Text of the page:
Thursday, October 4, 2012

Be Pitch Perfect

In New York City, business professionals can go to a different networking event every night of the week. We’re all there to “pitch” ourselves, our products and/or our services. It’s a terrific way to meet prospective clients, leads and contacts. But how many of us take the time to hone our pitching skills? 

My son is a baseball pitcher. He played baseball for the Ivy League and last summer got drafted by the MLB by the Cincinnati Reds. In addition to his team coaches, he sees a pitching coach regularly to improve his conditioning, develop his muscles, and more importantly, to develop his muscle memory. His pitching coach makes him go through the motions of his delivery over and over again.  Once my son masters a particular motion for a particular pitch, he adds a new pitch to his repertoire.

“Sales Pitch”, “Elevator Pitch” “30-second Pitch” It’s no coincidence that the word “pitch” is used to describe selling yourself or your product. Sales pitching like baseball pitching, is a talent not to be underestimated.

For those of you who know baseball, you know that there are many pitches to choose from. The pitch you choose to use in a game depends a lot on the batter you’re facing. Most pitchers learn to throw a fastball first. It’s the easiest to learn, the most effective and the foundation for all other pitches. If you’ve got a terrific fast ball, you can probably end up striking out a good percentage of the batters you face.

Most of us learn the equivalent of the fast ball when we learn to pitch ourselves or our products. It’s direct, quick and usually “gets over the plate”. But like good baseball players, our listeners have gotten used to the “fastball” pitch and it often loses some of its effectiveness. That’s why it’s important to learn to read your (client/listener) and add new pitches to your pitching repertoire. Here is a brief description of three different pitches and how and when you might use them.

FASTBALL – In baseball it is the most common pitch used. It relies on its speed and sometimes its movement to fool the batter into swinging and missing.

·         A Fastball sales pitch is your typical straightforward pitch. It’s great to use at job interviews and sales meetings.

·         It tells your listener - who you are, what you do, why you’re great/unique at what you do and asks them to take action.

·         Like baseball’s fastball pitch, it’s very serviceable and everyone should have one under their belt.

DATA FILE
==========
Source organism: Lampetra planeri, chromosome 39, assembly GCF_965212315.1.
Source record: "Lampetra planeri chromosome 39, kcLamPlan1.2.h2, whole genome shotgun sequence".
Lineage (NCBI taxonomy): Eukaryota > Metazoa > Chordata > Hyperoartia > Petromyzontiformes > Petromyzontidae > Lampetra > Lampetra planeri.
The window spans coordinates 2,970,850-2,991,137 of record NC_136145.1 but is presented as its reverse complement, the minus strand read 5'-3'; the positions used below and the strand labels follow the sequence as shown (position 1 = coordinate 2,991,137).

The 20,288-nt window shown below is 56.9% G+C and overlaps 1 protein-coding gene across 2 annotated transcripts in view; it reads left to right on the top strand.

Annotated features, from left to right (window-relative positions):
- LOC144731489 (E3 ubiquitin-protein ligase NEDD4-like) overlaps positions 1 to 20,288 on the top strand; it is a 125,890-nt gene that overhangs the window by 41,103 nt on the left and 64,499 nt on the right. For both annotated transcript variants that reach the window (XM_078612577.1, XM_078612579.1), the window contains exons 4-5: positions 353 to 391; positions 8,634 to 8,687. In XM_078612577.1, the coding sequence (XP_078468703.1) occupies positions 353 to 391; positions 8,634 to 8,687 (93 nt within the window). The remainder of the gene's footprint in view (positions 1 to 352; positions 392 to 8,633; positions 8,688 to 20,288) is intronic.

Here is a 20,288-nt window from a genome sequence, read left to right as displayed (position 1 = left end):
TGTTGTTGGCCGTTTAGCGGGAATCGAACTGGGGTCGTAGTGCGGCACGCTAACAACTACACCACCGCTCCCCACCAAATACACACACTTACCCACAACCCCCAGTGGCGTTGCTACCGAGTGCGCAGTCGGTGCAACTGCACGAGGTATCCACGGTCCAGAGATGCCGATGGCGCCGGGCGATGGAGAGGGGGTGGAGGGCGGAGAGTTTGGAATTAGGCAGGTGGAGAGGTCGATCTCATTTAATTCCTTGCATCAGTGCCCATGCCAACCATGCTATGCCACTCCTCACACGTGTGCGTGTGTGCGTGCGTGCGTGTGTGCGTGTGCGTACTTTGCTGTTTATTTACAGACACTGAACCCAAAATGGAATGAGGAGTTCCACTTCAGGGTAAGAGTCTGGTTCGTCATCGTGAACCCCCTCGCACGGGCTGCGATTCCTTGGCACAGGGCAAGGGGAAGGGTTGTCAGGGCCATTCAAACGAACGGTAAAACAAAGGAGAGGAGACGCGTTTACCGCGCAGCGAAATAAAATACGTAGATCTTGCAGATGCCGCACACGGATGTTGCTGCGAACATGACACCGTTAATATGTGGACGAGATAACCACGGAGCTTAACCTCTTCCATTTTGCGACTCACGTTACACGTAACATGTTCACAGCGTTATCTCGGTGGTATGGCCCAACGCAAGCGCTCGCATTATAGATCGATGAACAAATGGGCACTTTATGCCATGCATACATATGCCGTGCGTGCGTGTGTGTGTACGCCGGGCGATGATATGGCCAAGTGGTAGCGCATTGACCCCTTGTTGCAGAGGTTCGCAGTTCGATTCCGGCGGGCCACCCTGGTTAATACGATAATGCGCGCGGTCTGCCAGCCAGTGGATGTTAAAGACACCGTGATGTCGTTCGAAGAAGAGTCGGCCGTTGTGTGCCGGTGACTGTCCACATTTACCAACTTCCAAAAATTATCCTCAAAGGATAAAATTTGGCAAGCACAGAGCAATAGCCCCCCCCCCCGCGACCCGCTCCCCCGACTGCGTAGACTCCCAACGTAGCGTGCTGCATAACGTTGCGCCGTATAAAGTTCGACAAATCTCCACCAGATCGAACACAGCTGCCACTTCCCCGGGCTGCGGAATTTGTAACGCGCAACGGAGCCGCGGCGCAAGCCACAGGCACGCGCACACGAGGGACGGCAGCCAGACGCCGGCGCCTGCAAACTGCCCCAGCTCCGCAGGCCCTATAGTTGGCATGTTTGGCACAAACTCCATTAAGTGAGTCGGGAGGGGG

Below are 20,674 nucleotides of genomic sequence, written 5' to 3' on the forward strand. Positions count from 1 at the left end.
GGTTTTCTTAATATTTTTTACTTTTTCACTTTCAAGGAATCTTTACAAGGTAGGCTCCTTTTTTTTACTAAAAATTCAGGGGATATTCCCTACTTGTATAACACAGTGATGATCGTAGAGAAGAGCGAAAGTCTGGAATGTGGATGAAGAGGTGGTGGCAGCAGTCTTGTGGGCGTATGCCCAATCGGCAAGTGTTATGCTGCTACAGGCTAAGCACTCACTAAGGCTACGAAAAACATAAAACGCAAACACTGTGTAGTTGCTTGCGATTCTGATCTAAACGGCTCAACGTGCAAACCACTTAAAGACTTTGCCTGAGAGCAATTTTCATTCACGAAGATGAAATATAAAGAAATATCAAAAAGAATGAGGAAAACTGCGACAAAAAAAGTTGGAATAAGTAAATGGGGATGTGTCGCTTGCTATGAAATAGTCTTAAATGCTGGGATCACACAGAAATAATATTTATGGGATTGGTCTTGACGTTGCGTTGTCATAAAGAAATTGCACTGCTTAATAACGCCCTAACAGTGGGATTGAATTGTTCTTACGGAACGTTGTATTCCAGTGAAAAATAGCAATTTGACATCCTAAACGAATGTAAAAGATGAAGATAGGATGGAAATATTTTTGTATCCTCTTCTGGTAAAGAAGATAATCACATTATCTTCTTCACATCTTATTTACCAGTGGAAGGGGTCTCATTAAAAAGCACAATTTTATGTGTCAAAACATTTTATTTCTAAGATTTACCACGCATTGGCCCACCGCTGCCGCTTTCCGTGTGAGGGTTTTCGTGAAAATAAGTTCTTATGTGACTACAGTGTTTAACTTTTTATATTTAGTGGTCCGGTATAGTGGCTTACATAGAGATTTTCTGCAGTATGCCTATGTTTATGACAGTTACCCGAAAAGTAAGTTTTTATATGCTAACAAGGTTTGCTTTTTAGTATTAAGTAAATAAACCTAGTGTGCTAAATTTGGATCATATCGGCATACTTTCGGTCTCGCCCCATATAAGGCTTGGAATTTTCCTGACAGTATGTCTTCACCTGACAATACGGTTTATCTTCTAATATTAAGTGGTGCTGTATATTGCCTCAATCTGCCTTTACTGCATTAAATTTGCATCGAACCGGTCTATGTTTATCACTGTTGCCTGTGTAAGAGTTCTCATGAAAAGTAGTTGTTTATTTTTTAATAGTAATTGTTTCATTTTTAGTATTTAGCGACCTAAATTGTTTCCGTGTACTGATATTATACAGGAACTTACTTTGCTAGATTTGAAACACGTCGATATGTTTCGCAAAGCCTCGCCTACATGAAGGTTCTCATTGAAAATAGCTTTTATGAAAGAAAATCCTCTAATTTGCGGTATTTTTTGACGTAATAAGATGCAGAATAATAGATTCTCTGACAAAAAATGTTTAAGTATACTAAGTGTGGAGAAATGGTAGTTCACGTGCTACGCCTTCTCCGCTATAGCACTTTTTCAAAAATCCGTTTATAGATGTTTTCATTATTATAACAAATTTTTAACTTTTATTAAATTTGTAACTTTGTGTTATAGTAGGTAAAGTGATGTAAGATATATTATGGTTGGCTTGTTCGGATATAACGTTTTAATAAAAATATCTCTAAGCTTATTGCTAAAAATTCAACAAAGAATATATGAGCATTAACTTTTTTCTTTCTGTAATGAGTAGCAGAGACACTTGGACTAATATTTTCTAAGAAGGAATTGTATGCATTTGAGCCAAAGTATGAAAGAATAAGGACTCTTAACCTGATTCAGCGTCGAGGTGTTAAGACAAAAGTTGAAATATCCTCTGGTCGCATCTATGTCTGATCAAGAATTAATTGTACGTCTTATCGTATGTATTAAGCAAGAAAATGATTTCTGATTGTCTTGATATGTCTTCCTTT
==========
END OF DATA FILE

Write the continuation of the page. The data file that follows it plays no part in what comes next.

CHANGE UP – in baseball this is slower than the fastball and therefore unexpected. The batter thinks it’s a fastball and swings either too early, or too late.

·         A Changeup sales pitch is a pitch that might take a little more time. The change up is a great choice if you sense your listener is leery of being railroaded. 

·         To create a Changeup:  instead of jumping into a typical, “Hi my name is….” structure, begin with an attention getting technique like a question or interesting fact. This has the effect of slowing down the pace of the pitch. And it’s a great way to engage your listener and encourage them to take a swing.

CURVE BALL (a form of Breaking Ball) – The curveball or breaking ball in baseball is a pitch that changes direction on its way to the batter. Instead of going straight like the fast ball, it curves up or down or side to side.

·         A lot of times in presenting ourselves we may start with a fastball or a change up and suddenly our listener gives us a visual or verbal cue that they are not engaged. Throw them a curve.

·         Change your vocal tone, pitch or volume use humor, tell a story or give an example. Or better yet, start asking about them, their business or their needs. This unexpected turn will bring the listener’s attention back and may just help you close the sale.

The pitcher in professional baseball is arguably the most important player in the game. Similarly, skilled sales pitching is one of the most important parts of your business. Like a dedicated baseball pitcher, it’s important to learn new pitches and to practice the delivery of all your pitches.  

I just coached someone for 1 session and she ended up winning FIRST PLACE in an elevator pitch contest. Let me know if I can help you.